The CEO of Caterpillar Inc. (NYSE: CAT) said he was surprised yesterday when federal authorities raided his company’s headquarters in Illinois. But digging a little deeper into this story turns up a major clue this was going to happen...
The probe was allegedly part of an ongoing criminal investigation into possible tax evasion schemes executed by the Fortune 500 firm’s subsidiary site – CSARL – in Switzerland.
"We were surprised by today's actions primarily because we have been so cooperative with the authorities in [their ongoing investigation into CSARL in Switzerland],” CEO Jim Umpleby said in an internal statement yesterday, according to ConstructionEquipment.com today. “We have acted in good faith and as a good corporate citizen. That will not change. We will continue to work toward a resolution of these matters, just as we did today.”
What Umpleby didn’t point out in his memo was the story behind the feds’ interest in the company’s Swiss subsidiary in the first place.
Though he just took over the company in October 2016, it wasn’t terribly long ago that Caterpillar had a disenchanted whistleblower within its corporate ranks…
Someone who was dead-set on exposing the heavy machinery manufacturer’s illicit tax schemes…
Former Employee Reveals Caterpillar’s Two “Tax Evasion Structures”
In 2009, former Caterpillar exec Daniel Schlicksup filed a federal wrongful termination lawsuit against the company. Schlicksup had been in charge of the company’s international tax strategies throughout the early 2000s.
Until he pointed out discrepancies in the firm’s tax structuring to his colleagues one day…
Schlicksup told his coworkers in 2008 that the various tax restructuring schemes Caterpillar had undertaken were merely enacted in order to avoid paying U.S. taxes.
One such scheme – called the “Swiss structure,” according to Peoria Journal Star on Thursday – involved the company selling and shipping spare parts globally from a U.S. warehouse while attributing at least $5.6 billion of profits from those sales to Caterpillar’s CSARL affiliate in Geneva, Switzerland.
A different strategy the Fortune 500 company allegedly used, according to Schlicksup, was known as the "Bermuda structure.” It involved shell companies that had no active business operations whatsoever that somehow still managed to return profits back to the United States without paying taxes on them.
In response to Schlicksup’s tax evasion accusations, the company transferred him to another division – which he considered a demotion. In 2009, he sued.
Schlicksup’s suit was settled out of court in 2012, but by that point it had drawn the interest of the U.S. Senate… especially Senate Democrats…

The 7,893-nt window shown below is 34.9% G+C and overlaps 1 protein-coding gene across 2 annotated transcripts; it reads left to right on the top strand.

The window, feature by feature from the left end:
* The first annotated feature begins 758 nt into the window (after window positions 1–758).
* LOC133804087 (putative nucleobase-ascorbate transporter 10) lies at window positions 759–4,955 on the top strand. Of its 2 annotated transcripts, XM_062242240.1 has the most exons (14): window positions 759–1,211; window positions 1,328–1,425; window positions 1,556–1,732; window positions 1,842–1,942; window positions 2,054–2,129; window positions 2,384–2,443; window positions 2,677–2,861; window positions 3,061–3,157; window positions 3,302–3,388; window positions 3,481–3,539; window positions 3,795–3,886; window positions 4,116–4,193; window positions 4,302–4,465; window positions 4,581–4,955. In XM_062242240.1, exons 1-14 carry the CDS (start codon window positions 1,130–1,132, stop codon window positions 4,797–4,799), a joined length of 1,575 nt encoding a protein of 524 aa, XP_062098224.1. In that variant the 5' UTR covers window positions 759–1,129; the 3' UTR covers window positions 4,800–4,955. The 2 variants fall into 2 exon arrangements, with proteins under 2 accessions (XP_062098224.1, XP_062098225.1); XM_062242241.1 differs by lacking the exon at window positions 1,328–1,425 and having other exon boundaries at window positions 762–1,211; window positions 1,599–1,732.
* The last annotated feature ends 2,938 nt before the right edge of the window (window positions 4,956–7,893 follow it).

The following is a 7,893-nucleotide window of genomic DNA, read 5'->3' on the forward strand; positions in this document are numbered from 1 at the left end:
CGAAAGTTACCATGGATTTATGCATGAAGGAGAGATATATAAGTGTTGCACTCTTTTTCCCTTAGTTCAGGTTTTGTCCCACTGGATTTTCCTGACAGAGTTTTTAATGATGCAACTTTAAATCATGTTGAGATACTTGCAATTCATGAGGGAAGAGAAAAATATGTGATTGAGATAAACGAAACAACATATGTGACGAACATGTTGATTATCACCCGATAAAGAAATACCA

Senate Dems Start Their Own Tax Evasion Investigation on Caterpillar
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Between 2012 and 2014, Senate Democrats investigated Caterpillar’s tax filings and operations between the years 2000 and 2009.
In 2014, they released their official report…
It claimed that, since 2000, Caterpillar had transferred 85% of its annual parts business profits in the United States to its Swiss subsidiary, where no employees or business activities had ever occurred, reported Quartz Media in April 2014.
And because of that strategic move, Caterpillar’s parts-based income had been taxed at a special rate of 4% to 6% that the firm had purportedly negotiated with the Swiss government, the report claimed.
Meanwhile, only 15% of Caterpillar’s overall parts-related profits were ever subjected to U.S. taxation during that stretch of nine years.
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The Dems’ 2014 report ultimately concluded that Caterpillar owed $2.4 billion to the United States in back taxes that it had avoided paying during that time.
The U.S. Securities and Exchange Commission (SEC) ran with the Democrats’ investigation from there. The agency notified Caterpillar in 2015 that it was conducting an "informal investigation" relating to CSARL. The SEC also asked the company stateside to preserve relevant documents from that time.
Caterpillar agreed to cooperate, to which the CEO admitted as much in his internal email yesterday.
But the “surprise” factor of which Umpleby spoke just doesn’t add up.
And Morningstar analyst Keith Schoonmaker doesn’t seem to be falling for the CEO’s feigned shock and awe, either.
In fact, Schoonmaker told Reuters this morning, "We suspect the core of the matter is not 'new' news, but rather that it relates to the risk already disclosed in 2014-16.” He added that the company’s current exposure could actually rise to $3 billion since it has continued to file tax returns on the same U.S. tax basis it has been claiming for years.
Meanwhile, Caterpillar’s share price is roughly 4% lower than what it had been just before the raids, which was $97.91. As of Friday afternoon (March 3), its price was $94.83.
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